People can be very opinionated about white chocolate. Some view it with disdain, citing the fact that it contains no cocoa solids as evidence that it's not "real" chocolate. Others love it for its smooth, creamy, and delicate taste. Personally, I fall somewhere in the middle: I like the flavor of white chocolate, but as a home baker I find it difficult to work with--it's much more prone to seizing than dark chocolate.
No matter how you feel about the stuff, today's recipe for White Chocolate Cherry Chunkers, excerpted from The Sweeter Side of Amy's Bread, is sure to please. It's like eating cherries and cream in a cookie, with oatmeal thrown in for some crunch.
Cook the Book: White Chocolate Cherry Chunkers
About This Recipe
|Yield:||1 dozen large cookies|
- 1 2/3 cups (244 grams/8.6 ounces) unbleached all-purpose flour
- 2 1/4 cups(188 grams/6.6 ounces) old-fashioned rolled oats
- 1 1/4 teaspoons baking soda
- 1/2 teaspoon kosher salt
- 2 large eggs
- 1 1/4 teaspoons vanilla extract
- 1 cup (170 grams/6 ounces) dried tart cherries
- 3/4 cup (125 grams/4.4 ounces) white chocolate chunks or chips
- 1 cup (227 grams/8 ounces) unsalted butter, slightly softened
- 1/2 cup 144 grams/5 ounces) firmly packed dark brown sugar
- 5/8 cup (125 grams/4.4 ounces) granulated sugar
Position one rack in the top third of the oven, one rack in the bottom third of the oven, and preheat the oven to 350ºF. Line the cookie sheets with baking parchment.
In a bowl, add the flour, oats, baking soda, and salt and whisk together. In a separate bowl, whisk together the eggs and vanilla. In another large bowl, add the cherries and white chocolate and toss gently to combine.
In another bowl, using an electric mixer with a paddle attachment, cream together the butter and sugars on medium speed for 2 minutes, or until light and fluffy, scraping the sides and bottom of the bowl frequently. Gradually add the egg mixture until everything is well combined.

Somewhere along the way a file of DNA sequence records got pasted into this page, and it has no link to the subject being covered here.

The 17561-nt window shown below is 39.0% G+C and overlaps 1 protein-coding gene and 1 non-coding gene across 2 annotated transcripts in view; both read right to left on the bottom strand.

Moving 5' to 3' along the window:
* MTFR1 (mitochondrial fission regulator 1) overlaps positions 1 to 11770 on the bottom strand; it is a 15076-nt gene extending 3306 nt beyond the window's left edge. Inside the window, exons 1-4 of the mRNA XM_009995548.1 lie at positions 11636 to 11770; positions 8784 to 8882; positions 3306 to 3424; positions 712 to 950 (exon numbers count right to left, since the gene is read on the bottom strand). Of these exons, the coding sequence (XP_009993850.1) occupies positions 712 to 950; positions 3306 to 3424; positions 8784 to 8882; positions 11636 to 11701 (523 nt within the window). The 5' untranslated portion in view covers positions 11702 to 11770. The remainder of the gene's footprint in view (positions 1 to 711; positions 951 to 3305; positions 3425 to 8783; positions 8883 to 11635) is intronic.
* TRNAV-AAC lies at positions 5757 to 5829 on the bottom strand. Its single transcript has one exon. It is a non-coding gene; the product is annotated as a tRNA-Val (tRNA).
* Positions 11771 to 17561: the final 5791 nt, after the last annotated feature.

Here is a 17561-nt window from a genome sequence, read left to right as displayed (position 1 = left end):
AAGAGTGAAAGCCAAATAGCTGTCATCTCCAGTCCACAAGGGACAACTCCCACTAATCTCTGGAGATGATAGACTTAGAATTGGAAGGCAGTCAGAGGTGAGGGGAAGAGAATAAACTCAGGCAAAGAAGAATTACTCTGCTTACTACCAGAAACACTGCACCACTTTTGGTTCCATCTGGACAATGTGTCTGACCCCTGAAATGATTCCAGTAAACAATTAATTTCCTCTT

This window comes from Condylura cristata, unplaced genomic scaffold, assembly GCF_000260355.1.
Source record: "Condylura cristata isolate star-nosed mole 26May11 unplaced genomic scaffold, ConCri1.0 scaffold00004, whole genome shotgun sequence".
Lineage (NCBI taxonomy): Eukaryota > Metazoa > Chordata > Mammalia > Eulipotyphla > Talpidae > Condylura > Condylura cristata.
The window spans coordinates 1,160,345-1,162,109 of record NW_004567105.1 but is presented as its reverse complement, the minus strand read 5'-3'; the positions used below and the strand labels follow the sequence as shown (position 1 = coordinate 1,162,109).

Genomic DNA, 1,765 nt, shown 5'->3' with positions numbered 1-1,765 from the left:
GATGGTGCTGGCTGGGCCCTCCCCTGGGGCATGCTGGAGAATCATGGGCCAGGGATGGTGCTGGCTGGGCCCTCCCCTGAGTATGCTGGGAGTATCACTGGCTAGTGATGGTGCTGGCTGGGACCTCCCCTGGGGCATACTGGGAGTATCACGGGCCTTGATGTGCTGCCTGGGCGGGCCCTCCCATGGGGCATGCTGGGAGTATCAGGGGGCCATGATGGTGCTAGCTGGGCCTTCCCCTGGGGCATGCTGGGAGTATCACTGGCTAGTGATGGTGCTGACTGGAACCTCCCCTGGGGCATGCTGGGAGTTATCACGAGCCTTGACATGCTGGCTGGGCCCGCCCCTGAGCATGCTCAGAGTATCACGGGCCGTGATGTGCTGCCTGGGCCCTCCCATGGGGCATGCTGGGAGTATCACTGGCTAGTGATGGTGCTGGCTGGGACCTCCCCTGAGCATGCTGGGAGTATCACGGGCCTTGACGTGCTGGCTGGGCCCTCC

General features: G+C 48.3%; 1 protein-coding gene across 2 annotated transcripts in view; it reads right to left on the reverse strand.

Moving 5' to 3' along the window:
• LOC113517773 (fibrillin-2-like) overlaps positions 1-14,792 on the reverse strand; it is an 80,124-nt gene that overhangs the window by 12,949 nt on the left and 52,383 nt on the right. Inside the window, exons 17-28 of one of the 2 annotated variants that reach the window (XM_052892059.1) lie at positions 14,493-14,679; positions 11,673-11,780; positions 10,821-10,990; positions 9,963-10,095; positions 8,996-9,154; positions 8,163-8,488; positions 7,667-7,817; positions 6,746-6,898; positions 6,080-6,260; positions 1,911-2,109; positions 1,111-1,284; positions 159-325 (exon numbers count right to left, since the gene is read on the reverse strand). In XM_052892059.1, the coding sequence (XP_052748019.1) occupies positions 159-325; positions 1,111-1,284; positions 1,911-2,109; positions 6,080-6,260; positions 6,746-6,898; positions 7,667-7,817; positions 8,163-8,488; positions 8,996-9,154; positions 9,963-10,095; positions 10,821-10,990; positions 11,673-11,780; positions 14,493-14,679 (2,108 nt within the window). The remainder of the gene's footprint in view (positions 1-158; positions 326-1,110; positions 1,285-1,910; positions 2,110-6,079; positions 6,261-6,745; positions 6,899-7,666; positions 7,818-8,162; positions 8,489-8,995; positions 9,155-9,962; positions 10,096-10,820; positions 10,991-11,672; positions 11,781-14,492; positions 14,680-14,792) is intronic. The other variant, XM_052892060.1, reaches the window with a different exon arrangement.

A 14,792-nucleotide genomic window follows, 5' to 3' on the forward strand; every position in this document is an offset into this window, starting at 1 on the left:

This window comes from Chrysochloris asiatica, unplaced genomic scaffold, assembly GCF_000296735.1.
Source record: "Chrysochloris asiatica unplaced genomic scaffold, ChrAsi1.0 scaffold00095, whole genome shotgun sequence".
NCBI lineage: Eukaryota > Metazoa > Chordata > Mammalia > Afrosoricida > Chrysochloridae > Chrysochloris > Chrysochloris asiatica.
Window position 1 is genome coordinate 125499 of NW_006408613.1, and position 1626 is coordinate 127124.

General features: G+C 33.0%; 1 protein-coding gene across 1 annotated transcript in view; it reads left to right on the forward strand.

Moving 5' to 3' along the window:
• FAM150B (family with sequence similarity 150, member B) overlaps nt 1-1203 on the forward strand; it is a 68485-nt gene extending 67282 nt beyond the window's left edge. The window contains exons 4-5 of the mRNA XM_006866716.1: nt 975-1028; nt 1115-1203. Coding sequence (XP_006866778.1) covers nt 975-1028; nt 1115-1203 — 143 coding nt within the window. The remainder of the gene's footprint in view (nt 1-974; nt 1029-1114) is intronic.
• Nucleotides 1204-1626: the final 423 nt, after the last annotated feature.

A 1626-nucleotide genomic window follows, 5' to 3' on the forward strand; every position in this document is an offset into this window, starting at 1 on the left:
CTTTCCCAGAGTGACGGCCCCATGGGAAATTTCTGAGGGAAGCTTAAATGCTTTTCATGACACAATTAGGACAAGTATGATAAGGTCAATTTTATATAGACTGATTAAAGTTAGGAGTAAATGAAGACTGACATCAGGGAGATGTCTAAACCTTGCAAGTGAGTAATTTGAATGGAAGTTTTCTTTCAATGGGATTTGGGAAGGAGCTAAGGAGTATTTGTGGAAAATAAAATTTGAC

With the mixer on low speed, add the flour mixture in stages. Mix only until everything is well combined, scraping the sides and bottom of the bowl frequently. There should not be any pockets of dry flour left in the dough. Add the cherries and chocolate and mix again on low speed until everything is evenly distributed. If you're using a mixer that has beaters instead of a paddle, you may want to fold these last ingredients in by hand with a wooden spoon or a rubber spatula.
Using a large soup spoon, a metal ice cream scoop, or your clean hands moistened with water, scoop out big balls of dough, placing 6 balls on each prepared cookie sheet. Each ball should weigh approximately 100 g/3.5 oz. If you don't have a scale, use a scant 1/2 cup to estimate the size. The dough balls should be about 2 1/4 inches in diameter. Press down lightly to flatten them to a thickness of about 2 inches. They will spread a lot during baking. Bake the cookies for about 18 minutes, rotating the cookies halfway through the baking time. They should be golden brown and baked all the way to the center. They should be soft, but be careful not to underbake them or they'll be doughy and will fall apart easily.
Let cookies cool on the sheets for 5 minutes, then move them to a rack and cool completely before serving.